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December 8th, 2009

Culver’s Chief of Staff Ordered Intimidation of Des Moines Register Reporter

Chet Culver 5Emails obtained by between Governor Chet Culver’s communications staff and two Des Moines Register reporters show that the Governor’s office threatened Des Moines Register political reporter Jason Clayworth after he publishing unflattering photos of Governor Culver while Culver participated in a triathlon.

Clayworth’s blog appeared on the Des Moines Register’s political page for less than an hour on the afternoon of November 18th. Below is what Clayworth posted on the Register’s webpage.

Pictures of a shirtless Chet Culver?

Pictures of the triathlon that Gov. Chet Culver participated in last weekend have been posted online. While the pictures do not include detailed descriptions, it appears that Culver wore a yellow cap while swimming. In another picture, he’s standing shirtless before the bike portion. Culver completed the Boy Ranch Triathlon in Florida in 3:03:27.

Troy Price, a spokesman for the governor, said he wasn’t sure if these pictures are the governor. However, from the pictures, it doesn’t appear that many participants were of the governor’s build. The pictures are posted on the web site. You decide if the guy with the yellow cap is the governor.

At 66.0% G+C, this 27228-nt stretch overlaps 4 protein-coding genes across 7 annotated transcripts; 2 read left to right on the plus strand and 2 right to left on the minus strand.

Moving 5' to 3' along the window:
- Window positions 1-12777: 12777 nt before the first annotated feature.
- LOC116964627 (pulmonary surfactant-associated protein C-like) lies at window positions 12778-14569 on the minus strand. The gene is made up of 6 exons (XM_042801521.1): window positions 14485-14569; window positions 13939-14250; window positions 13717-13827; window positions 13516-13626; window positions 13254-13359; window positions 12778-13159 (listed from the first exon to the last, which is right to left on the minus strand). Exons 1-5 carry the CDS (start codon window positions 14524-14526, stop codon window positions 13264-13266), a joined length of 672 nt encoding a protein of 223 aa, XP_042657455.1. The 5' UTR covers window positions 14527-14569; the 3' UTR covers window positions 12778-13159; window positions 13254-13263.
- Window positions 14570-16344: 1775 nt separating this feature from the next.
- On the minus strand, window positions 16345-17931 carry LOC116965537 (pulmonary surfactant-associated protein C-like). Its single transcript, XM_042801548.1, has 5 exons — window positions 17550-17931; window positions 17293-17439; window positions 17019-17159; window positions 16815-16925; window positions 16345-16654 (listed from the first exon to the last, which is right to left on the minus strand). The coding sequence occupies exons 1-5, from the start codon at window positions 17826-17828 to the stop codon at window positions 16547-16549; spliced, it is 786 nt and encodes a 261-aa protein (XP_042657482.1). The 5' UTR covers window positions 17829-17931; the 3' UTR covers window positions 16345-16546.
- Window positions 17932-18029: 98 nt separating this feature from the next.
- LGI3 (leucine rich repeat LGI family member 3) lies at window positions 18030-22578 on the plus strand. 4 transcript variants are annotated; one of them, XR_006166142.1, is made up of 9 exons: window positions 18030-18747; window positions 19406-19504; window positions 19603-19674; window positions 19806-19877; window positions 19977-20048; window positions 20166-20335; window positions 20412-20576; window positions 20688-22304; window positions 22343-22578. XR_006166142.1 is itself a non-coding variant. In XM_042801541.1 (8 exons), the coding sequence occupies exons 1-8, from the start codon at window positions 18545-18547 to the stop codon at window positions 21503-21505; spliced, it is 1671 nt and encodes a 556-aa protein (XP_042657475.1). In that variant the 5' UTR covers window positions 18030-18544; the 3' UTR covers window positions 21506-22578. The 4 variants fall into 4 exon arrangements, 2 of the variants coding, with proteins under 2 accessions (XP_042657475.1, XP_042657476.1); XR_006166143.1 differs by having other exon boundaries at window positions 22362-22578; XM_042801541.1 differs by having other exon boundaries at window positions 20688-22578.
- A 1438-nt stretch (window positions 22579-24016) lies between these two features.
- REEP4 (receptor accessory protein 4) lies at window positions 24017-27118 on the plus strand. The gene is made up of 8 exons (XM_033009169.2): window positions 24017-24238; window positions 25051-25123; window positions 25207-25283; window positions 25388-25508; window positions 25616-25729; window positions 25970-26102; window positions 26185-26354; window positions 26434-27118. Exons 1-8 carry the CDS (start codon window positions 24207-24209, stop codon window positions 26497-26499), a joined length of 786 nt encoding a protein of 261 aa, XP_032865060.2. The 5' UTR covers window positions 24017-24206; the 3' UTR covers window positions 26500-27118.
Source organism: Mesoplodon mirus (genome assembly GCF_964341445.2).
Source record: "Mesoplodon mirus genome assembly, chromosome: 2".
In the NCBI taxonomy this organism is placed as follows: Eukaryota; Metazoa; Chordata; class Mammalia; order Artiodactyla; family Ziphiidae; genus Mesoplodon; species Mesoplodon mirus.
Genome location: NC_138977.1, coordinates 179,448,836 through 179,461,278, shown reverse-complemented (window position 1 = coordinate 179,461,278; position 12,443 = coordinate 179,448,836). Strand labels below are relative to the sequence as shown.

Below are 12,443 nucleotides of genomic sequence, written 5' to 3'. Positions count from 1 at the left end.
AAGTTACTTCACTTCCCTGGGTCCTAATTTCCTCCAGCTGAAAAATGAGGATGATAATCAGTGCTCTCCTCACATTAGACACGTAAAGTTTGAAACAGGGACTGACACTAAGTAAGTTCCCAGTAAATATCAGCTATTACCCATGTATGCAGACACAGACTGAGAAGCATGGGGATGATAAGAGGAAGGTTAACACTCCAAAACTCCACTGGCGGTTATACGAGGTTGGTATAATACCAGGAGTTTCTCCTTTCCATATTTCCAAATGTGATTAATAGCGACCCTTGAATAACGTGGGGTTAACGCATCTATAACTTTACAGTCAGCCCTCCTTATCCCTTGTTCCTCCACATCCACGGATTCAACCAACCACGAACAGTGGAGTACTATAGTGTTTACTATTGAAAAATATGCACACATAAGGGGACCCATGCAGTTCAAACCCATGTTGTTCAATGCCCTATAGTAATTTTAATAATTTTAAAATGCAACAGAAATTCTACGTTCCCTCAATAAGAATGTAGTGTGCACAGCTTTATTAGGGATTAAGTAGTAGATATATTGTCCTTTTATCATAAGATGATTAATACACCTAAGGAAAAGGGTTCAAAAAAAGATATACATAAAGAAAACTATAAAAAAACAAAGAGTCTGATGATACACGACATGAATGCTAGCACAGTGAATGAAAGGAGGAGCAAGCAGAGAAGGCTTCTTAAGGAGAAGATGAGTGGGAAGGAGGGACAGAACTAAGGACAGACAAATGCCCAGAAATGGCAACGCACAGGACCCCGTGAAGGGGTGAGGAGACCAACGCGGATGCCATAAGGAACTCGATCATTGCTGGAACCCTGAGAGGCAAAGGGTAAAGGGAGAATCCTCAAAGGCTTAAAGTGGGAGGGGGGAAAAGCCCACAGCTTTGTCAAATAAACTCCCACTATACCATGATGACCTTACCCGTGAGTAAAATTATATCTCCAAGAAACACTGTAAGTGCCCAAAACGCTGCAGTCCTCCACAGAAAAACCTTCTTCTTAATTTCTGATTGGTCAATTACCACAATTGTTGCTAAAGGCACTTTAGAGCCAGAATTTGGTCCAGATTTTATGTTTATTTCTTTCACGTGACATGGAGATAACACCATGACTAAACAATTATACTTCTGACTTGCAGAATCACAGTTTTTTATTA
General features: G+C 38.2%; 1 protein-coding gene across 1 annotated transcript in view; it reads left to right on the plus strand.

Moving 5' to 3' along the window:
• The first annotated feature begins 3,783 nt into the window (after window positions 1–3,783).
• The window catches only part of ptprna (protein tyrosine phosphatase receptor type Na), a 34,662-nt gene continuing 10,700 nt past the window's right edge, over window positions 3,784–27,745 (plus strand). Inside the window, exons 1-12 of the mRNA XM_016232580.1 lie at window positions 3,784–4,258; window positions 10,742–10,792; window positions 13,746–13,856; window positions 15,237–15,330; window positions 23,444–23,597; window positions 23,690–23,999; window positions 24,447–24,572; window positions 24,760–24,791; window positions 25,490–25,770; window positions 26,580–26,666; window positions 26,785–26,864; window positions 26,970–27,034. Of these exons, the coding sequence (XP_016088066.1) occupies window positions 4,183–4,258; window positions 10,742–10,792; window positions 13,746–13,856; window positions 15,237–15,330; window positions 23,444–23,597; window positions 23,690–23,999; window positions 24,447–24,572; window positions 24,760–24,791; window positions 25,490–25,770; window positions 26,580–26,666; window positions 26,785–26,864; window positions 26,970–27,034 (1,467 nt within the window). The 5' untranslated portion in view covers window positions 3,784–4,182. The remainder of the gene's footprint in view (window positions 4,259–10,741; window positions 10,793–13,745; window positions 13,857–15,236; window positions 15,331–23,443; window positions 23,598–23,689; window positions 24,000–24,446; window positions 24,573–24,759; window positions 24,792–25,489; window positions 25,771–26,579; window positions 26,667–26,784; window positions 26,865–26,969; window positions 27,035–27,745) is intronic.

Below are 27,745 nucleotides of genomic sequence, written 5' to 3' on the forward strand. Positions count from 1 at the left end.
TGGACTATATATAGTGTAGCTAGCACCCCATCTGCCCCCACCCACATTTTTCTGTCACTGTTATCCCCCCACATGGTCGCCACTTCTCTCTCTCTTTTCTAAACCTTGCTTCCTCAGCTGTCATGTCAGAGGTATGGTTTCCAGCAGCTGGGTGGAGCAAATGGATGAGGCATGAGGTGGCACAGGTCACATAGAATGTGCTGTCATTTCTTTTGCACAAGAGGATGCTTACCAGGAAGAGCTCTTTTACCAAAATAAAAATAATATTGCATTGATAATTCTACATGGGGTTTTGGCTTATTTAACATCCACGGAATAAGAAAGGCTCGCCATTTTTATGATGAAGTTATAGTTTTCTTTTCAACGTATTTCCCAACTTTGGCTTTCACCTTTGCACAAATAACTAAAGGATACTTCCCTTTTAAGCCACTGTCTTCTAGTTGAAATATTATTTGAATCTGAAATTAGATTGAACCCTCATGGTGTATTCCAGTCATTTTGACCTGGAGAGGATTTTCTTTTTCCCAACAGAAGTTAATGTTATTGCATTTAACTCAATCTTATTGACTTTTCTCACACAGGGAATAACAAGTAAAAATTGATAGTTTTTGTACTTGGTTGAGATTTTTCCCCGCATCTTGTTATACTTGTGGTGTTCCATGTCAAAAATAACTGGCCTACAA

[Clayworth then posted a number of photos]

Erin Seidler, Culver’s Communication Director, sent the following email to Jason Clayworth minutes after he had published the article and photos.

From: Seidler, Erin [IGOV] [mailto:[email protected]]
Sent: Tuesday, November 17, 2009 1:53 PM
To: Clayworth, Jason
Cc: Hunter, Carol; Frew, John [IGOV]; Price, Troy [IGOV]
Subject: Blog Post

Jason –

After seeing your attempt at mocking the Governor today, the Governor’s office will no longer be responding to your questions or providing you with information until you change the post and apologize. You better than anyone know what it is like to have personal photographs posted on a blog. Please let us know how you would like to proceed.

Erin Seidler

Erin Seidler
Communications Director
Governor’s Office
1007 E. Grand Avenue
Des Moines, Iowa 50319
Direct: 515/281-4294
Cell: 515/537-4465
E-mail: [email protected]

Clayworth’s response to Seidler in which he apologizes and removes his article:

From: Clayworth, Jason [mailto:[email protected]]
Sent: Tuesday, November 17, 2009 2:30 PM
To: Seidler, Erin [IGOV]